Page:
It takes a big-hearted, ambitious biographer to take on the life of a big-hearted, ambitious artist. Alexander Calder has found a perfect match in Jed Perl ... stout and smart ... Casual art fans in a hurry will find more detail here than they want from this exceptionally informed art commentator ... Perl similarly gives vivid life to his subject, discerningly and lovingly bringing to the stage of his page Calder’s colossal daring.
... [Perl] does not generally seek to prove or explain or argue for the deeper seriousness of Calder’s sculptures, and perhaps he should not need to do so. Instead, he allows the lavish illustrations to speak for themselves while he charts Calder’s life through a well-researched and engaging narrative rich in anecdotes. Like most biographers, Mr. Perl is fully on the side of his subject and quick to leap to Calder’s defense when he feels that a critic like Greenberg, or a dealer like Pierre Matisse, has behaved badly toward his protagonist ... an elaborate (and well-deserved) tribute that amounts to an all but officially authorized biography ... And yet Mr. Perl has set himself a difficult and in some ways unenviable task here. If the first volume recounted the heroic struggles and improbable triumphs of the young artist, as well as the process of his self-discovery, the second is largely a review of his increasingly inevitable success ... By the end of Mr. Perl’s second volume, we are left in no doubt as to the depth and durability of Calder’s career.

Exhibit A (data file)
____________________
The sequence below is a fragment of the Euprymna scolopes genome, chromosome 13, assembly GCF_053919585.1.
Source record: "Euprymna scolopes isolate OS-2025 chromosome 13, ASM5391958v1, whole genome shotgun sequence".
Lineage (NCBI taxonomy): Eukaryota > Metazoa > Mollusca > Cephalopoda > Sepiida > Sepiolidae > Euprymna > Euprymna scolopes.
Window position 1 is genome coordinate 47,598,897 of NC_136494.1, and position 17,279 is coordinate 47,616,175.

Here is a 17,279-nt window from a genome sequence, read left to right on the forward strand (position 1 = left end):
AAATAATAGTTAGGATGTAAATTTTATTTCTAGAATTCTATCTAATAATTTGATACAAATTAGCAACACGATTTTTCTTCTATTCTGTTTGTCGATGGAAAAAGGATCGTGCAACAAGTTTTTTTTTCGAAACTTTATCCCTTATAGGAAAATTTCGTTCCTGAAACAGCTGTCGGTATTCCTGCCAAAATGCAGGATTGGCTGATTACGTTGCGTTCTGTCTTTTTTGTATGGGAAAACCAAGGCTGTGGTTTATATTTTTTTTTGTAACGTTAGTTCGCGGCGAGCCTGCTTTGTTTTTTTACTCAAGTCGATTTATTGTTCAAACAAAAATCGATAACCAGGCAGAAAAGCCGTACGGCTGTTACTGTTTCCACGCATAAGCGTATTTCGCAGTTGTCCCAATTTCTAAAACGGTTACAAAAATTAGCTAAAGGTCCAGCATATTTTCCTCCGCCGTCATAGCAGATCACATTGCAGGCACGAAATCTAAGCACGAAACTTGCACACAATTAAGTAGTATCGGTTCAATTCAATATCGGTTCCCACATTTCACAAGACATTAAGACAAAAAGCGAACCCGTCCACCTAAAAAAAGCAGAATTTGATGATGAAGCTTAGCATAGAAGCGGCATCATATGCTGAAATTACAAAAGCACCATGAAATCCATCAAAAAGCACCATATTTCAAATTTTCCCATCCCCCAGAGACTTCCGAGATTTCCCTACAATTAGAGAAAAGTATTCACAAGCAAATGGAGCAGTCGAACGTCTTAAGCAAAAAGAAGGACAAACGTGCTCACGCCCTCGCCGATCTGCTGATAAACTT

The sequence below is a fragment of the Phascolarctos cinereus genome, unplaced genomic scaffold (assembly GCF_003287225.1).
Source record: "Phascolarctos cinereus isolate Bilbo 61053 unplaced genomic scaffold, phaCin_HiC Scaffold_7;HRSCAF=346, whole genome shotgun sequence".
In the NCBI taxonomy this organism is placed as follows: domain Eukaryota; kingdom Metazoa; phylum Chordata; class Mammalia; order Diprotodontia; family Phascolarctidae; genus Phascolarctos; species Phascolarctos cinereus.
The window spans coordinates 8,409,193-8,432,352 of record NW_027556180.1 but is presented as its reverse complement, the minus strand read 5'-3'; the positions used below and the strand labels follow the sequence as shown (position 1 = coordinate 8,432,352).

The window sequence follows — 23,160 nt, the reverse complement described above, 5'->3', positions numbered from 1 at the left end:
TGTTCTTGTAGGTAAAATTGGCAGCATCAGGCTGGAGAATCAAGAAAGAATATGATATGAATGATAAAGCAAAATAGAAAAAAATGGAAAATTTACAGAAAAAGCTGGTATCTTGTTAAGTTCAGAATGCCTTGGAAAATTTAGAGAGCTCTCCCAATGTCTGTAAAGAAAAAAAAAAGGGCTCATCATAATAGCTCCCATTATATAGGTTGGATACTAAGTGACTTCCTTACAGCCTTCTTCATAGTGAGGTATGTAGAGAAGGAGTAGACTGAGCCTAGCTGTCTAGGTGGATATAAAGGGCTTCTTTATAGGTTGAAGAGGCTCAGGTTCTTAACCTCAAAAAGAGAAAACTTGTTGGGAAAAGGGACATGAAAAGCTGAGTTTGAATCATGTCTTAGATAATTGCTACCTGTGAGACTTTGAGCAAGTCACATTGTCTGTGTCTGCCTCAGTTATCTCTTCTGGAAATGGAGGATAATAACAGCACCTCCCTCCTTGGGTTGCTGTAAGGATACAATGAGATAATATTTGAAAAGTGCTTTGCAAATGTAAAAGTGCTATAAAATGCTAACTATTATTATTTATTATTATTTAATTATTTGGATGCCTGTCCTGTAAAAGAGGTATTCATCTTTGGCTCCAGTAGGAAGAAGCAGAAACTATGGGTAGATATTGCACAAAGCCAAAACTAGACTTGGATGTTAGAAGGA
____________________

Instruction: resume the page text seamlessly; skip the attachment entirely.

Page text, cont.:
Perl’s narrative makes Calder come alive ... Perl is a gifted writer and he tells the story with obvious affection for the artist. He seems to have seen every work that Calder made and writes about them with verve and insight. The sections about Calder creating sets for theater and ballet productions, along with his entertaining illustrated books, provide a full portrait of the artist and reveal Calder’s great gifts. Perl also addresses Calder’s skills as a draftsman and printmaker – two aspects of his oeuvre that are easily overlooked ... Unlike the other major artists of the 20th century, Calder has never had a comprehensive biography that set his life and work in context. Thanks to Jed Perl’s magisterial work, now he does.
Perl completes his zestfully expert two-book biography of exuberantly radical sculptor Calder in a volume every bit as scintillating and substantial as the first ... Perl’s unlimited access to primary materials and phenomenal artistic perception and narrative vitality cohere into a luxuriously detailed, photo-rich, and spirited illumination of Calder’s complex temperament.
...the influence of Calder’s contemporaries shouldn’t undercut the originality of the artist’s vision. That is the argument Jed Perl makes in his exhaustive two-volume biography, Calder ... Perl offers a sweeping dismissal of previous assessments of Calder, particularly those that emphasized the lighthearted and derivative dimensions of his work ... Perl keeps his eye on the ambition and intellectual rigor beneath the image of Calder the naïf stumbling upon success and beauty, though some of the artist’s contemporaries, at least initially, were more amused than impressed ... Perl probes and elaborates, singling out, for example, the concept of 'parity' in physics as fundamental to Calder’s ideas about symmetry, balance, and movement.